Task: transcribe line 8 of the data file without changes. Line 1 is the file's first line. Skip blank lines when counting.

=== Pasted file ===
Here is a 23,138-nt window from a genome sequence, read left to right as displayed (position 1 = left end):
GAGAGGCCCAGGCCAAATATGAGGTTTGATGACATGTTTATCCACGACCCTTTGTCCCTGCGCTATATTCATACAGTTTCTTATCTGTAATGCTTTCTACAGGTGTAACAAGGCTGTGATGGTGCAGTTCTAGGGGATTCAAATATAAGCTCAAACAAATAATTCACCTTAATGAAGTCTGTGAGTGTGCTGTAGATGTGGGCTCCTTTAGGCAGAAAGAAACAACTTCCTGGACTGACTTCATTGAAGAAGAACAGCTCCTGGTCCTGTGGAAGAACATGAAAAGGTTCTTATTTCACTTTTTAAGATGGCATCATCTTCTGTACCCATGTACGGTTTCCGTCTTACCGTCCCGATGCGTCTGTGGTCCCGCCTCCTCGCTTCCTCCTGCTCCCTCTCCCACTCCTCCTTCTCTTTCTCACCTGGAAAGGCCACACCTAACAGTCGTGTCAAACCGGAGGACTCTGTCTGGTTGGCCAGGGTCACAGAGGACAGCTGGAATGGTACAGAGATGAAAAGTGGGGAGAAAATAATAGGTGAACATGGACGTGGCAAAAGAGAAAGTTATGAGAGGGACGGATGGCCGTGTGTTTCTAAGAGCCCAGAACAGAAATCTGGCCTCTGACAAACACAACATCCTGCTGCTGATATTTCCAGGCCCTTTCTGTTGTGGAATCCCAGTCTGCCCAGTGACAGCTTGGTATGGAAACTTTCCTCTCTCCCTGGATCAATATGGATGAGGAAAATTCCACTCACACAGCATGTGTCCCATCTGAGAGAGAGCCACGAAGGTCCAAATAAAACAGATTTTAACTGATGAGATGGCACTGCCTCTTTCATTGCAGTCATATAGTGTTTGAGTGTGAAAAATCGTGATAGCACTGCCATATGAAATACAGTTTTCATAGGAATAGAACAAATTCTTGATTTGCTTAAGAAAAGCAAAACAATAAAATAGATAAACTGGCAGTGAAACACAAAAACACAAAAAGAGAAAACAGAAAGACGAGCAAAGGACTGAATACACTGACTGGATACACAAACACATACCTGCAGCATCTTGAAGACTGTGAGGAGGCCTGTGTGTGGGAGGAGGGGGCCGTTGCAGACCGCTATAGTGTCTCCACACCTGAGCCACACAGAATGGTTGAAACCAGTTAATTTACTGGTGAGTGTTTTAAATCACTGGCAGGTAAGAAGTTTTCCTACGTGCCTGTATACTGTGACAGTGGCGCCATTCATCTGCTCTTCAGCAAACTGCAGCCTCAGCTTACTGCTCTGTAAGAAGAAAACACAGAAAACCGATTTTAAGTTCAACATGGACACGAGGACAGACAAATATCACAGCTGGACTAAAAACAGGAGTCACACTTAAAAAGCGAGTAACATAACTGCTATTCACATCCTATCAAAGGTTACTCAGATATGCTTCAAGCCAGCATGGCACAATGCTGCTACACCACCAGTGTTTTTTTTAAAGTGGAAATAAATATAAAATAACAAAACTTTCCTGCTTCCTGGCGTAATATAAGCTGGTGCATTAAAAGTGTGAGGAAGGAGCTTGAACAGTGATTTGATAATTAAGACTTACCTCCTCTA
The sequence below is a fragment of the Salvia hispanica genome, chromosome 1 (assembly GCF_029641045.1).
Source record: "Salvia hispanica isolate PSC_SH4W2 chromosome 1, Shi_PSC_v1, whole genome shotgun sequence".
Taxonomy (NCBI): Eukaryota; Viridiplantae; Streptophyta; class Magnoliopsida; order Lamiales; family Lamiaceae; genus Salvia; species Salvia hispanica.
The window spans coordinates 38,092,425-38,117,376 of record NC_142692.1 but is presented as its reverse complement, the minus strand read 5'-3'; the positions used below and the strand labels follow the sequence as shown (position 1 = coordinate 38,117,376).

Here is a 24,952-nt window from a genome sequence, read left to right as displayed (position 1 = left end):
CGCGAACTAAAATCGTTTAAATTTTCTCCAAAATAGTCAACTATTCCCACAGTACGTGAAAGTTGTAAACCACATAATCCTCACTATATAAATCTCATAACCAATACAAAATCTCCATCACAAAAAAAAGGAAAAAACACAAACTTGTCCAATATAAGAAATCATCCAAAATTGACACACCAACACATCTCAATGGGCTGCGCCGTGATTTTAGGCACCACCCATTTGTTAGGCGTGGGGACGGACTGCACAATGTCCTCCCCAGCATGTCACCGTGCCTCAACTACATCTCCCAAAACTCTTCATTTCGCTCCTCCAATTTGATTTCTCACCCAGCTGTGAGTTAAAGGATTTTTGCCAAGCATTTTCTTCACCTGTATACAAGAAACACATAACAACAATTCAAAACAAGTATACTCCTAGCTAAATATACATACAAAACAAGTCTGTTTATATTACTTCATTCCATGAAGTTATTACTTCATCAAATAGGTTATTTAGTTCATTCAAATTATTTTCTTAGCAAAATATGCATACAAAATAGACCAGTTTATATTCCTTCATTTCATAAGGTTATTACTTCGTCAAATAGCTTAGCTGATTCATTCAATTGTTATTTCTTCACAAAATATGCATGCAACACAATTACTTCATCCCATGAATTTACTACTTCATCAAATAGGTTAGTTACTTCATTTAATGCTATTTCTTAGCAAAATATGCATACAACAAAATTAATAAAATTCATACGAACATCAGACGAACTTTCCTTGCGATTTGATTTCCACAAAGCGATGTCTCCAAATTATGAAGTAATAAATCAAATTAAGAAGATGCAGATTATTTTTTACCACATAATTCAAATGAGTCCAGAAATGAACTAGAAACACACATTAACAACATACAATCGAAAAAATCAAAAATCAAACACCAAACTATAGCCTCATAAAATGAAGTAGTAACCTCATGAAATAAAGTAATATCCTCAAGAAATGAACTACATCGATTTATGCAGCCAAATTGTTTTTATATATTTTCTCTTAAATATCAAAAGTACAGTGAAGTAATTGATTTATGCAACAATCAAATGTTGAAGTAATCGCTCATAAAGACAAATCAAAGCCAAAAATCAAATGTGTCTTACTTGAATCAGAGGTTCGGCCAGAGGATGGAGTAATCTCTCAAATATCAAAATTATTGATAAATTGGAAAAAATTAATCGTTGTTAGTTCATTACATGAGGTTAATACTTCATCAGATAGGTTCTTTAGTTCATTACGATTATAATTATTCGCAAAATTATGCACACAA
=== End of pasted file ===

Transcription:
CGCGAACTAAAATCGTTTAAATTTTCTCCAAAATAGTCAACTATTCCCACAGTACGTGAAAGTTGTAAACCACATAATCCTCACTATATAAATCTCATAACCAATACAAAATCTCCATCACAAAAAAAAGGAAAAAACACAAACTTGTCCAATATAAGAAATCATCCAAAATTGACACACCAACACATCTCAATGGGCTGCGCCGTGATTTTAGGCACCACCCATTTGTTAGGCGTGGGGACGGACTGCACAATGTCCTCCCCAGCATGTCACCGTGCCTCAACTACATCTCCCAAAACTCTTCATTTCGCTCCTCCAATTTGATTTCTCACCCAGCTGTGAGTTAAAGGATTTTTGCCAAGCATTTTCTTCACCTGTATACAAGAAACACATAACAACAATTCAAAACAAGTATACTCCTAGCTAAATATACATACAAAACAAGTCTGTTTATATTACTTCATTCCATGAAGTTATTACTTCATCAAATAGGTTATTTAGTTCATTCAAATTATTTTCTTAGCAAAATATGCATACAAAATAGACCAGTTTATATTCCTTCATTTCATAAGGTTATTACTTCGTCAAATAGCTTAGCTGATTCATTCAATTGTTATTTCTTCACAAAATATGCATGCAACACAATTACTTCATCCCATGAATTTACTACTTCATCAAATAGGTTAGTTACTTCATTTAATGCTATTTCTTAGCAAAATATGCATACAACAAAATTAATAAAATTCATACGAACATCAGACGAACTTTCCTTGCGATTTGATTTCCACAAAGCGATGTCTCCAAATTATGAAGTAATAAATCAAATTAAGAAGATGCAGATTATTTTTTACCACATAATTCAAATGAGTCCAGAAATGAACTAGAAACACACATTAACAACATACAATCGAAAAAATCAAAAATCAAACACCAAACTATAGCCTCATAAAATGAAGTAGTAACCTCATGAAATAAAGTAATATCCTCAAGAAATGAACTACATCGATTTATGCAGCCAAATTGTTTTTATATATTTTCTCTTAAATATCAAAAGTACAGTGAAGTAATTGATTTATGCAACAATCAAATGTTGAAGTAATCGCTCATAAAGACAAATCAAAGCCAAAAATCAAATGTGTCTTACTTGAATCAGAGGTTCGGCCAGAGGATGGAGTAATCTCTCAAATATCAAAATTATTGATAAATTGGAAAAAATTAATCGTTGTTAGTTCATTACATGAGGTTAATACTTCATCAGATAGGTTCTTTAGTTCATTACGATTATAATTATTCGCAAAATTATGCACACAA